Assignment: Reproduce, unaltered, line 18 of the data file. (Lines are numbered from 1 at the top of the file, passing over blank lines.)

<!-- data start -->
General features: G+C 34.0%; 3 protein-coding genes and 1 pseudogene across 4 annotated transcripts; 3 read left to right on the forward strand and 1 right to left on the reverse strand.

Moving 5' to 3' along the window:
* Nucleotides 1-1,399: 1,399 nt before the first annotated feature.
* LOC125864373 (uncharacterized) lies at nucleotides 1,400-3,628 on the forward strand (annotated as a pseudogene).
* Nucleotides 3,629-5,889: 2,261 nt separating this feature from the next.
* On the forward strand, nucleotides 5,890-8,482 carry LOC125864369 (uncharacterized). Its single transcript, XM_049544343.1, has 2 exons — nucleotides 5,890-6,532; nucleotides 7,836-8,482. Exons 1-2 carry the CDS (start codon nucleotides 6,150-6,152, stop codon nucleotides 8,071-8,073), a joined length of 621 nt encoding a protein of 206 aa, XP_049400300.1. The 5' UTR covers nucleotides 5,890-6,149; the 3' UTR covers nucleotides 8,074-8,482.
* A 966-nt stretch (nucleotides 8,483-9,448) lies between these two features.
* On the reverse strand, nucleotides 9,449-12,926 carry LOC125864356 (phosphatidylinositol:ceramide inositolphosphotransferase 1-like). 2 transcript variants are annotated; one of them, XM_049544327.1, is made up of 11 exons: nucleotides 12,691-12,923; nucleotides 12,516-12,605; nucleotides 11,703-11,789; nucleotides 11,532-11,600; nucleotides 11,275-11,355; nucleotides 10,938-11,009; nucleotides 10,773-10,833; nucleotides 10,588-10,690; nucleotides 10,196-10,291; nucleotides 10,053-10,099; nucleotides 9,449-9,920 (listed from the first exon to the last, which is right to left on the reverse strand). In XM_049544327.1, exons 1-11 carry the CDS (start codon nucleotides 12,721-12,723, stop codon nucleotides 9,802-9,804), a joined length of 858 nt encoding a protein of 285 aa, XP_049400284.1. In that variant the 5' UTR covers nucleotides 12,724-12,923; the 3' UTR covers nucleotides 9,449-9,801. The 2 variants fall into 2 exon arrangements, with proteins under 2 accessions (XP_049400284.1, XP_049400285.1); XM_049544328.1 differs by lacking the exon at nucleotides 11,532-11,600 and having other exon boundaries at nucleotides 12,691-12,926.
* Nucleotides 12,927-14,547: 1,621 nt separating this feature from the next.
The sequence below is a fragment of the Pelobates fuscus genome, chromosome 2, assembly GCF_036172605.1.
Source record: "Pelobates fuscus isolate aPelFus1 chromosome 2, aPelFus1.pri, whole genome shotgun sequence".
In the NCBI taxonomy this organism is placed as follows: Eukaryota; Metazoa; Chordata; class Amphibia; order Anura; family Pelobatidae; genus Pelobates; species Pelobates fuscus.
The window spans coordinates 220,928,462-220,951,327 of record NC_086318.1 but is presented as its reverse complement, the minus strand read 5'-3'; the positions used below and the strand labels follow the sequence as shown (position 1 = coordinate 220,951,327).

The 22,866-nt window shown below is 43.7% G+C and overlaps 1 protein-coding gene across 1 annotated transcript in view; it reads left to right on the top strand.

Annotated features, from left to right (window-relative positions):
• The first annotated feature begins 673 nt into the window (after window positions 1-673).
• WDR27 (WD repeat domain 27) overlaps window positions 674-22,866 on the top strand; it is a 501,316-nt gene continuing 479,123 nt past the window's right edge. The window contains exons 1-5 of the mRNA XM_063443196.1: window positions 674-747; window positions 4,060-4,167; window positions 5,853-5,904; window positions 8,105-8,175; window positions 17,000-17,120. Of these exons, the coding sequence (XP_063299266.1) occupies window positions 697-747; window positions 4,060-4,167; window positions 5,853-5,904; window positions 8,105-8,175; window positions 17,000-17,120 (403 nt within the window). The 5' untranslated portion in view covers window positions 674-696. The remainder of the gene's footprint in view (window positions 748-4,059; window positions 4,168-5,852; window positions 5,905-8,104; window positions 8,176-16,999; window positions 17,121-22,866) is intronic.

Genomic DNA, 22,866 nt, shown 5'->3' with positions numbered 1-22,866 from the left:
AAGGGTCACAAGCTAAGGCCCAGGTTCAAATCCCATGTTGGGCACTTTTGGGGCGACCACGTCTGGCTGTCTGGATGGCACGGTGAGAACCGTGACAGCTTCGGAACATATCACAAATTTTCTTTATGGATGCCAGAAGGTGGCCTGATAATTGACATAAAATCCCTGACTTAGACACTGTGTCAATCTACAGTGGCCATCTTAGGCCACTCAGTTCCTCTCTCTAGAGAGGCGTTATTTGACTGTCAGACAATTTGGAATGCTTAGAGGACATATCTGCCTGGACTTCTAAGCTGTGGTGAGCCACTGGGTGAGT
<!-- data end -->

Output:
Genomic DNA, 22,866 nt, shown 5'->3' with positions numbered 1-22,866 from the left: